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The Madera Tribune

Local school and teacher win Golden Bell award

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webmaster | 12/05/02

Madera Unified School District, Sierra Vista School and Sierra Vista Teacher Bill Coate will receive the Golden Bell Award today from the California School Boards Association during its Awards Luncheon at the Marriott Hotel in San Francisco.

The award was won in the History/Social Science Curriculum for the Madera Method: Learning Through Research program under Coate's direction.

The Madera Method engages students in discovery through hands-on research.

"We start each school year in a cemetery," Coate said. "We purpose to write a biography, and to become published authors by the end of the school year. We use as our subject somebody in the cemetery."

Finding the subjects in cemeteries is only the first step, he said.

"Once the subject has been chosen, then the students are taken through the tough-minded process of historical research that results in a hard-cover publication."

Using old documents and modern research technology, the students "enhance their education by turning the dead past of the living into the living past of the dead," wrote Sierra Vista Vice Principal Sherri Defina in a memo about the award.

One of the end results of the year's work is a book, Coate said — a book on which the students do most of the work.

"We do the research, we do the writing, we do the typesetting, we do the binding," he said.

For the past 15 years, the printing has been done by Rudy Printing. Part of the cost of the book is borne by the school district, and part by the Madera County Historical Society.

Coate, born in St. Petersburg, Fla., came to California as an airplane mechanic in the Air Force in the early 1960s. While in the Air Force he met his wife, Mary. After leaving the Air Force, he became a grocer, and later entered college. As a college student, he said, teaching was not his occupational choice.

"I wasn't going to be a teacher at all," he said. "I was interested in philosophy, I was interested in theology. I was most interested in history. But I had a wife and two children to feed."

So, when he graduated magna cum laude from Pasadena Nazarene College, with a bachelor's degree in history, he headed for Chowchilla Elementary School District, where he took a job as an 8th grade social studies teacher.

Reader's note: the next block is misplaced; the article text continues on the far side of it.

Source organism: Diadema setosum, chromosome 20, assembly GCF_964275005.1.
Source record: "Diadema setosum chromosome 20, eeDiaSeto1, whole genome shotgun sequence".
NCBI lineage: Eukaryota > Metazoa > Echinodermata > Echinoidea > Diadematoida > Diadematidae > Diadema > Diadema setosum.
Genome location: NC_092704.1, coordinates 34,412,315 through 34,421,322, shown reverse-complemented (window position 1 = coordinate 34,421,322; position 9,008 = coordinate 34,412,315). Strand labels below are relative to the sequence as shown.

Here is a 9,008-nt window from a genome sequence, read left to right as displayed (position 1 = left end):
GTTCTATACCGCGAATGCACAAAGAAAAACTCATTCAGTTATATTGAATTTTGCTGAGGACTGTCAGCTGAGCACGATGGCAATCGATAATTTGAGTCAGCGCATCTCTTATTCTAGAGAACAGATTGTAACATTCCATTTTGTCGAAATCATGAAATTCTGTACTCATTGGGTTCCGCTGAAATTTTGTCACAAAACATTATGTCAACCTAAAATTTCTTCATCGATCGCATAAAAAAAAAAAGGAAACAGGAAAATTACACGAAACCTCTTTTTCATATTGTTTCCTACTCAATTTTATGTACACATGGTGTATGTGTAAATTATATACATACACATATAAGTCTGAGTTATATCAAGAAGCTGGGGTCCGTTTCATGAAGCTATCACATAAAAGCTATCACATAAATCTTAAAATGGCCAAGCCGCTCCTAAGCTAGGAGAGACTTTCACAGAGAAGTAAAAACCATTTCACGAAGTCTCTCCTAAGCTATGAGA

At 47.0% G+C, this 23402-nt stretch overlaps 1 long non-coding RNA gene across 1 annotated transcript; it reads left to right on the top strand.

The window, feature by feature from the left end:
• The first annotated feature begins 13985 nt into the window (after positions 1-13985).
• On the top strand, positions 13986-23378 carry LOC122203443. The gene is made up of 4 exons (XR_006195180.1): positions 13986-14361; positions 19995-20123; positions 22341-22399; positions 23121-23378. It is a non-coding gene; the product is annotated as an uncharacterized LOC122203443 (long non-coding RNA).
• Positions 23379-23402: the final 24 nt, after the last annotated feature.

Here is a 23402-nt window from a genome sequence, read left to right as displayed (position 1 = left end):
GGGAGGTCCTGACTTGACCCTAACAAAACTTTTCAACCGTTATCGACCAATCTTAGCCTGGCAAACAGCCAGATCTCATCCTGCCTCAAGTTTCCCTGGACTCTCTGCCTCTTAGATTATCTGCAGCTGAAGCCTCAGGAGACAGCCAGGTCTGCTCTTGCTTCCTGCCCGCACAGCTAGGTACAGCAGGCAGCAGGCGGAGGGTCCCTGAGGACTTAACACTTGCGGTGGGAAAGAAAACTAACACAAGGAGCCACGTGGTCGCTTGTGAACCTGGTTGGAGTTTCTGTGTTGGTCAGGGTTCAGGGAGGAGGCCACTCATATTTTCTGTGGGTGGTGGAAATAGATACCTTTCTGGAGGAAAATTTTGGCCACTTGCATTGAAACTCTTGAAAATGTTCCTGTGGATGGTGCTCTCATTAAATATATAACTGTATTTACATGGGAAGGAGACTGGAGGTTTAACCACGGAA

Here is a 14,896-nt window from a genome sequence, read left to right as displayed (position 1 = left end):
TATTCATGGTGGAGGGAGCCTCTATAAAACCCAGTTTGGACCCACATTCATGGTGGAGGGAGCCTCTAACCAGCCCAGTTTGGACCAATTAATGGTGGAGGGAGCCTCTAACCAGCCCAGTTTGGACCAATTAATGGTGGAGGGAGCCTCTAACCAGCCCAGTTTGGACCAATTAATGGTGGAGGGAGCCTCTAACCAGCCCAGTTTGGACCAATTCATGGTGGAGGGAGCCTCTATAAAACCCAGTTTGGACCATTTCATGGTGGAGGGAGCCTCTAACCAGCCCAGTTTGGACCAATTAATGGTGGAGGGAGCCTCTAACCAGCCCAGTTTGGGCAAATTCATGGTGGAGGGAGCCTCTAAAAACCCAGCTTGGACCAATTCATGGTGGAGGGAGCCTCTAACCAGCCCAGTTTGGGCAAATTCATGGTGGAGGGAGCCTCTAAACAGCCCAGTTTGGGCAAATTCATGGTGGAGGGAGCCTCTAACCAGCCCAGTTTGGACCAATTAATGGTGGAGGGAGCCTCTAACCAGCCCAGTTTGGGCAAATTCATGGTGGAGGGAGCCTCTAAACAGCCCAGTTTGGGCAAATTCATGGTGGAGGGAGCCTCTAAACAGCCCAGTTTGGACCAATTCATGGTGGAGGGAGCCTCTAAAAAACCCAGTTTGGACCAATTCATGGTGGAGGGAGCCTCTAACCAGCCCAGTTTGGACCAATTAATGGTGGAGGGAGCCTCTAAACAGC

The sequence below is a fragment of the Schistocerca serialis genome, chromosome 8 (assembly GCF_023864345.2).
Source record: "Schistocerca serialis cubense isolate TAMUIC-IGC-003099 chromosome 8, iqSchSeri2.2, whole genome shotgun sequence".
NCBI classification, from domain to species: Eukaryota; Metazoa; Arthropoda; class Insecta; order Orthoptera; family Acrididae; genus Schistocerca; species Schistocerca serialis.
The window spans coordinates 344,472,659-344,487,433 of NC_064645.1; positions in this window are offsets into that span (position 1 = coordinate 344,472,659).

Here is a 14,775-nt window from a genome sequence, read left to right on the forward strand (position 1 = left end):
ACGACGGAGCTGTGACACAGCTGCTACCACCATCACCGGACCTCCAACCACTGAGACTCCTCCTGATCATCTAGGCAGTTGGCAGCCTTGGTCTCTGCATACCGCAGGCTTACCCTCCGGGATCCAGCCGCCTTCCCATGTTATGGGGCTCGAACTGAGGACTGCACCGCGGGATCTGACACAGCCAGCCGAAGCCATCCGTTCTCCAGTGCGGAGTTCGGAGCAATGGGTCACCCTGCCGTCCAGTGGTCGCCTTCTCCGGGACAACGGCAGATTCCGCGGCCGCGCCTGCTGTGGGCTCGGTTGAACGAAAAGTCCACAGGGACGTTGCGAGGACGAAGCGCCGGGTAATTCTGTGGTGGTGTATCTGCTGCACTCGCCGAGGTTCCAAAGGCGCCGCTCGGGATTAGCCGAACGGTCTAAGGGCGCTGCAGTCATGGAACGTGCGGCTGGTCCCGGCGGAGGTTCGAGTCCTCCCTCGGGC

From 1974 to 1980, he was principal and superintendent at the Spring Valley School District. In 1980, he joined the Madera Unified School District, where he taught 6th grade and 8th grade until 1993. He then taught in Salida and Fresno, returning to Sierra Vista School in 1996, where he has been since.

For Coate, history has been the chosen method of engaging the interests of students.

"History is my love," he said. "I have found history can be the vehicle for really exciting people."

Coate writes a weekly history article and column for The Madera Tribune, for which he also is a part-time reporter. He has written articles for Texas Historian, California Historian and Our Children, The National PTA Magazine. He has been featured in several articles about teaching.

Other honors and awards include National History Teacher of the Year, from Daughters of the American Revolution; California Teacher of the Year finalist; the Galland Award for Innovative Teaching from the California Historical Society; the O'Flaherty Teaching Award from the Historical Society of Southern California; and was one of 39 Disney Company American Teacher Award nominees.

In 1984, he earned a master's degree, summa cum laude with distinction, from Fresno State University. And, he is a broadcast personality for KMPH, Channel 26, Fresno, where he has a weekly program on history, "Twists in Time," which is broadcast Saturday evenings at 10:30 p.m.

He and Mary have a son, a daughter and six grandchildren.

"The Golden Bell Award promotes excellence in education by recognizing outstanding programs in school districts," wrote Defina. "The goal of this awards program is to contribute to the development and evaluation of curriculum, instruction and support services."


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